Category Archives: Science

Robert Barron and the nature of the world

In a review of a pop. movie, Robert Barron writes that

The Revenant is unremittingly honest in its portrayal of people caught in the awful reality of this fallen world, which is marked through and through by violence, suspicion, hatred, revenge, and the constant struggle to survive in the context of an indifferent nature. For the denizens of this universe, the correct mottos are indeed “kill or be killed” and “love your friends but hate your enemies” and “an eye for an eye and a tooth for a tooth.”

If there is no God, as Fitzgerald suggests to one of his underlings, survival at any cost, the law of the jungle, is the supreme law. But if there is a dimension that transcends nature, if there is a God who provides a moral compass and presides over human affairs, then one can let go of vengeance and seek a higher justice. The film ends just as this consciousness of God dawns on Glass.

This characterization of a world without a certain conception of God echoes early naturalists’ descriptions of the natural world ‘red in tooth and claw’, characterized almost completely by zero-sum competition.

Yet, the actual natural world is characterized by both competition and cooperation. Both of these dynamics are engendered by more basic variables in the natural world. Although some have thought aspects of cooperation more difficult to explain than aspects of competition, my guess is that this is a bias, perhaps created by Christian notions of man’s (and the world’s) fallen nature.

What are some examples of cooperation? It’s all around us.

Multicellular creatures function because they have a bunch of different cells cooperating together. The cooperation dynamic is occurring basically whenever you see a multicellular organism.

Cooperation and altruism, more broadly speaking, are widespread in nature, found most often between kin (prominent examples include many parent-child relationships, or ant or bee colonies).

Yet, symbiotic (and similar kinds of) relationships outside of kin are also quite common.

The point here is that the natural world is not simply ‘kill or be killed’, or what have you. Indeed, even the notion of ‘an eye for an eye’ was intended to limit a spiralling cycle of violence. Retribution had to be proportional to the offense.

Two significant points of Jesus’ teaching to let go of anger and hatred are that it improves a) one’s society, but b) one’s own life. The primary person affected by one’s anger (and so on – various negative emotions) is oneself. These dual insights are what make his teaching so powerful – for the individual who adopts it in his own life, and for a society that figures out how to implement it.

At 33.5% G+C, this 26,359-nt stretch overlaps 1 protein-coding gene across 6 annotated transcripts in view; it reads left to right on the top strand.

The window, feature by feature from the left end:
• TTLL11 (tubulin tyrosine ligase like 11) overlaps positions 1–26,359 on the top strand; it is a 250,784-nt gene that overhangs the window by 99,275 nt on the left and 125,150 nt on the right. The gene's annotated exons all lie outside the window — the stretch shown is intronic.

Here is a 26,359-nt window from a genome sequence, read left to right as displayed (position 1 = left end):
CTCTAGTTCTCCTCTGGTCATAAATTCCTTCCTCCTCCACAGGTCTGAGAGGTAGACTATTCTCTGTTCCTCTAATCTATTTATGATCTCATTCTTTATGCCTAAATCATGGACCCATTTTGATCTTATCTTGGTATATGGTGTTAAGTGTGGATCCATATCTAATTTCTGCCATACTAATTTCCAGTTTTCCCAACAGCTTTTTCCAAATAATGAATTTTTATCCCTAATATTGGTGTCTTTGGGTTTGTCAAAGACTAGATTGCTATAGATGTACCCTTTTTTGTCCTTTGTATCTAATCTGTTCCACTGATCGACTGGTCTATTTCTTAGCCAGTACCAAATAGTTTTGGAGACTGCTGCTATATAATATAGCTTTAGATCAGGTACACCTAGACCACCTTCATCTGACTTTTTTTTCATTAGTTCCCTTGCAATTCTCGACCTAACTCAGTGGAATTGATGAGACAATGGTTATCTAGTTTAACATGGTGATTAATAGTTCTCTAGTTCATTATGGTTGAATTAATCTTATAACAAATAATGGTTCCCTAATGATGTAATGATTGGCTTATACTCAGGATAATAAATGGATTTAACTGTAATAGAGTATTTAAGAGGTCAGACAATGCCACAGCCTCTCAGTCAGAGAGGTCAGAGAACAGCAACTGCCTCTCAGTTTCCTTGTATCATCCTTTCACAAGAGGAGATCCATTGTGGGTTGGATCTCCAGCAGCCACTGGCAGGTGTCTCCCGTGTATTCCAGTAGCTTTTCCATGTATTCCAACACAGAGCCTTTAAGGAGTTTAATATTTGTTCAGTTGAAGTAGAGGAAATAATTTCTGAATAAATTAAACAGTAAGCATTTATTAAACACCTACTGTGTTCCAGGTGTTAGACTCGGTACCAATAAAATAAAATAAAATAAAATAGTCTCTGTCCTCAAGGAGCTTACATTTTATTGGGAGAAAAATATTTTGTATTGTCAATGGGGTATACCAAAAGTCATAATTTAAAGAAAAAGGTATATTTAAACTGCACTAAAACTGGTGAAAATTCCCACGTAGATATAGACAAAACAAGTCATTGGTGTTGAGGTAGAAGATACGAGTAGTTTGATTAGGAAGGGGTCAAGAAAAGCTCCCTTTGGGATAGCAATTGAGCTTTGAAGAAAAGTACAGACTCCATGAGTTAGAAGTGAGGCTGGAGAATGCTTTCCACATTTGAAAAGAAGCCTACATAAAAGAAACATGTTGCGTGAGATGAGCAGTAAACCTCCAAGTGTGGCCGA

Coming together as a group, people can recognize a), and put into place various societal measures (laws, customs, and so on) that lead to an improvement in the mutual society.

Regardless, one can put into action b) in ‘enlightened self-interest’.

The point here is that Jesus’ teaching, at least in significant part, isn’t dependent on ultimate retribution by God, but rather by more basic psychological and sociological insights.

Similarly, cooperation in nature or between men makes sense in many cases – it comes about by the same basic dynamics that can lead to competition.

Historical trends and Christian eschatology

What are some of the historical trends over the last 2,000 years as relates to Christian eschatology?

For all of these things, I am looking in the long-term and overall. These trends haven’t all been constant.

1. and 2. Communications and knowledge. Basically, the ability to communicate has increased. If humans are the ‘body of Christ’, then that body has added important aspects of its nervous system. Of course, a lot of the new communications is noise or spread of falsehoods or ‘misdirection’, yet if you were to think of humans as a super-organism on the likes of an ant colony or bee colony (the latter being a traditional Christian motif for understanding human relations), one would expect for a kind of communication system to develop along with the organism.

Combine this with humans having increased significantly their understanding of cause-and-effect systems in the universe. This has led to various things, such as making the idea of humans as stewards of the Earth (and even the entire universe) something that sounds much more plausible now as opposed to 2,000 years ago, or the idea of physical bodies that are immortal more plausible.

These changes in plausibility of core ideas related to Christianity weren’t just coincidental to Christianity – the rise of science was caused by Christian institutions (such as the various universities), Christian men (most of whom in the early, most difficult stage of science were devoutly pious), and specifically Christian motivations (such as wanting to understand the mind of God better, believing that God would create a basically reasonable physical universe, and so on).

Countering this, you have a seeming decrease in the output:input ratio for important scientific progress. Simply put, the average scientist seems to be achieving much, much less than the average scientist 150 years ago (indeed, the decrease in impact of a given scientist seems to track the rise in secularism). Nonetheless, a good case can be made that significant scientific progress is still being made, and science has now become a global (instead of almost entirely European) process.

3. Rise of Christianity. The idea that Christianity would become a global phenomenon was not in evidence in the first century A.D. Indeed, the first disciples of Jesus of Nazareth didn’t even know most of the land mass in the world that existed. The idea that Christianity even could reach ‘every tribe and every nation’ was, practically speaking, impossible when they were given the ‘great commission’. Yet, first it expanded around the Mediterranean, then through Europe. Then with the rise of the European explorers, it moved to the Americas and parts of Asia (such as the Philippines). Throughout the 20th and 21st centuries, it has continued to expand, in particular in Asia and Africa.